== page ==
10. Toru Takemitsu
A giant in the 20th century Japanese avant-garde, Takemitsu scored in excess of 90 films before his death in 1996 (interested parties are directed towards JVC’s exhaustive 55-disc retrospective, Complete Takemitsu Edition). Kwaidan, Kobayashi’s set of impressionistic supernatural vignettes (at the time, the most expensive film made in Japanese cinema history), is surely one of his greatest efforts – a savage, curdled version of Japanese folk music, strangled out of an abused biwa. Notes are plucked and spat with force, with found sound and moments of yawning space accentuating the unease. Highly singular, and a key example of horror cinema being one of the few platforms where avant-garde music has a fighting chance of reaching a wider mainstream audience.
09. Alessandro Alessandroni
A Morricone collaborator, and the chap who did the whistling on all those Sergio Leone themes, Alessandroni racked up plenty of scoring caps of his own. His soundtrack for Jean Brismée’s gothic succubus flick La Terrificante Notte Del Demonio is lamentably little heard – an increasingly cracked blend of twisted yé-yé, treated organ and industrial churn. Then there’s the impossibly brilliant theme, which could very easily be an outtake from Serge Gainsbourg’s Histoire de Melodie Nelson – note-for-note, it’s probably the most underrated track on this entire list.
08. David Lynch & Alan R. Splet
We wouldn’t be doing our job very well if we didn’t at least give a massive nod to David Lynch. Although his work with Angelo Badalementi is more widely acclaimed (and, let’s be honest, not exactly “horror”) it’s his influential soundtrack to Eraserhead, composed with sound designer Alan R. Splet, that finds Lynch at his most terrifying. Without a library of sounds they could use, the two set about employing radical techniques to achieve the vanguard “industrial” soundscape, recording air blowing through glass tubes and actual machinery and filtering in snippets of jazz to add to the woozy ambience. It’s a soundtrack that’s almost without cues, instead opting to set a mood that mirrors the film’s eerie, dream-like abstraction. Drone music producers have spent decades trying to unpick Eraserhead’s tangled genius and it still sounds like nothing else.
07. Colin Towns
You might not have come across Full Circle (also known as The Haunting of Julia) before – the film still remains difficult to obtain digitally – but that shouldn’t put you off. Colin Towns’ spacious, melancholy soundtrack is an absolute joy, and reflects the control he was given over the sound. The film’s star Mia Farrow was actually wooed to the role by hearing an early demo of Towns’ main theme, and Virgin Records were so interested in the soundtrack that they even managed to convince Queen (seriously) to help with the record’s funding.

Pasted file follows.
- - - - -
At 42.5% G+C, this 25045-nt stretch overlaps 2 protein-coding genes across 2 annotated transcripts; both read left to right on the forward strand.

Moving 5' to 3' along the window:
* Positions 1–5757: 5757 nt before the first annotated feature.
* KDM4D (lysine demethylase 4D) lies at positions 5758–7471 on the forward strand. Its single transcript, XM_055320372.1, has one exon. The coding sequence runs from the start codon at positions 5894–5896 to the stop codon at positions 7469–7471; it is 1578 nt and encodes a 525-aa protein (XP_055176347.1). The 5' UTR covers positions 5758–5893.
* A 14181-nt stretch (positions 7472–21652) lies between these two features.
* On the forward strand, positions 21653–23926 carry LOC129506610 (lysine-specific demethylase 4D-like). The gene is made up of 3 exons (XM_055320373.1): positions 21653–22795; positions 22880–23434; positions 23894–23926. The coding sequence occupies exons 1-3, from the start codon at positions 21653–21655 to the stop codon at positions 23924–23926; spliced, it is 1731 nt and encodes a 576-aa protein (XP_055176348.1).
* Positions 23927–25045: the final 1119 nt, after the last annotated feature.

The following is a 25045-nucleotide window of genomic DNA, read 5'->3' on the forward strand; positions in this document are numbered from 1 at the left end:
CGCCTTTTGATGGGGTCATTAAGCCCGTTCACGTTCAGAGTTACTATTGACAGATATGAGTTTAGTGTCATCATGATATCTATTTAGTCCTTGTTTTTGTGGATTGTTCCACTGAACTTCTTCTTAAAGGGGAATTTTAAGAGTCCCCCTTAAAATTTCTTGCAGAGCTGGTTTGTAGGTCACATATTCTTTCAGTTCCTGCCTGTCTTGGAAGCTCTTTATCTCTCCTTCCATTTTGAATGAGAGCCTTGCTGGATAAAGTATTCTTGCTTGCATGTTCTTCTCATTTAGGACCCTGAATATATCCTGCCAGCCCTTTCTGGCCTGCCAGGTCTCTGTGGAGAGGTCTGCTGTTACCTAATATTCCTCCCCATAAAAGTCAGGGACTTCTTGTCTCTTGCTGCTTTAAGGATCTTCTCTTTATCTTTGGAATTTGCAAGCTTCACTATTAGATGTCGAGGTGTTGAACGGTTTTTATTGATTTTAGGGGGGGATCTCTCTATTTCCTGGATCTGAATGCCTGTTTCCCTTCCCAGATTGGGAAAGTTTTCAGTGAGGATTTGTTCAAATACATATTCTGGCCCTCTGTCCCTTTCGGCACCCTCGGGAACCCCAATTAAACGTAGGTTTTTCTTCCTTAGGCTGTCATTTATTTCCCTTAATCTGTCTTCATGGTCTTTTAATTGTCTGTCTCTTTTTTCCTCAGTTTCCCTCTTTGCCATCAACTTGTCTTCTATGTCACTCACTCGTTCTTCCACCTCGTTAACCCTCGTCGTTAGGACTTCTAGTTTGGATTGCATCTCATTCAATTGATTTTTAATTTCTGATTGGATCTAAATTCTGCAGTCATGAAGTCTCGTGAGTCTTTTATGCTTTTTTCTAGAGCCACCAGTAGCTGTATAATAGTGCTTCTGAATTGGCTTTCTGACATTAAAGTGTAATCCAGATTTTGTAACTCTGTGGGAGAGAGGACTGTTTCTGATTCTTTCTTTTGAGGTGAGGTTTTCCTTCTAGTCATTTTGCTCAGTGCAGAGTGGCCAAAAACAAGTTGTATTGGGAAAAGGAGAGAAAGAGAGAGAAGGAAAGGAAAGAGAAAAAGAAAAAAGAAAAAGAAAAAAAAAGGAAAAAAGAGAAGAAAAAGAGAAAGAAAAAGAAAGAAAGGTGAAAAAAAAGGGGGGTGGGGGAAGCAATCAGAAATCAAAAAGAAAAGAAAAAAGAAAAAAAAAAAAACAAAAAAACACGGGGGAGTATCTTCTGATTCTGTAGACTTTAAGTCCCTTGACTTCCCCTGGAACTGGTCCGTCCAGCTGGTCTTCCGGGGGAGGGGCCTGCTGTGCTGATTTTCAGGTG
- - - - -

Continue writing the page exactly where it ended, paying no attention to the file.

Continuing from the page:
Fascinated by using the synthesizer (in this case an ARP 2600) as an emotional instrument rather than simply as a toy, Towns combined the brassy, bassy electronic sounds with simple piano and flute motifs, ending up with a series of cues that strike a rare middle ground between the synthetic and the organic. Full Circle might not be as showy as some of the other soundtracks in the list, but what it lacks in bombast it makes up for with heart.
06. Tobe Hooper & Wayne Bell
Texas Chainsaw Massacre
Tobe Hooper and Wayne Bell’s score (like the film itself, edited in Hooper’s living room) still hasn’t had an official release, circulating instead in bootleg or fan-assembled form. If, like many, you excise the twangy country originals from Texan singer songwriters like Roger Bartlett and Arkey Blue, you’re left with a proto-industrial masterpiece – hellish psychedelia cooked up on a minuscule budget. The score’s genius lies in its unique blend of diegetic and non-diegetic sound: metallic scrapes underpin the sound of shovelled dirt; the whirr of Leatherface’s chainsaw impressionistically blurs with analogue synthesiser; screams dissolve into analogue tones or blend with the whirring of drills. The effect is genuinely unheimlich – a triumph of shoestring atmospherics.
05. Howard Shore
It would be hard to understate David Cronenberg and frequent collaborator Howard Shore’s influence on horror filmmaking. Cronenberg’s oozing “body horror” would inform a long list of films, and Shore’s scores effortlessly complemented the impact of Cronenberg’s pioneering visuals. Few of their collaborations gelled as perfectly as Videodrome, as Shore attempted to parallel the film’s themes by embarking on an unusual recording method. To mirror Max Renn’s on-screen technology-addled psychosis, Shore composed an orchestral score which he then programmed entirely into the early synthesizer/sampling workstation the Synclavier II. Following this, the score was played by ear from the finished electronic score by a pared down string section, and the two recordings were blended together to create the finished product. The fact that at times it’s hard to hear the difference between what’s real and what’s synthesized is precisely the point. Long live the new flesh!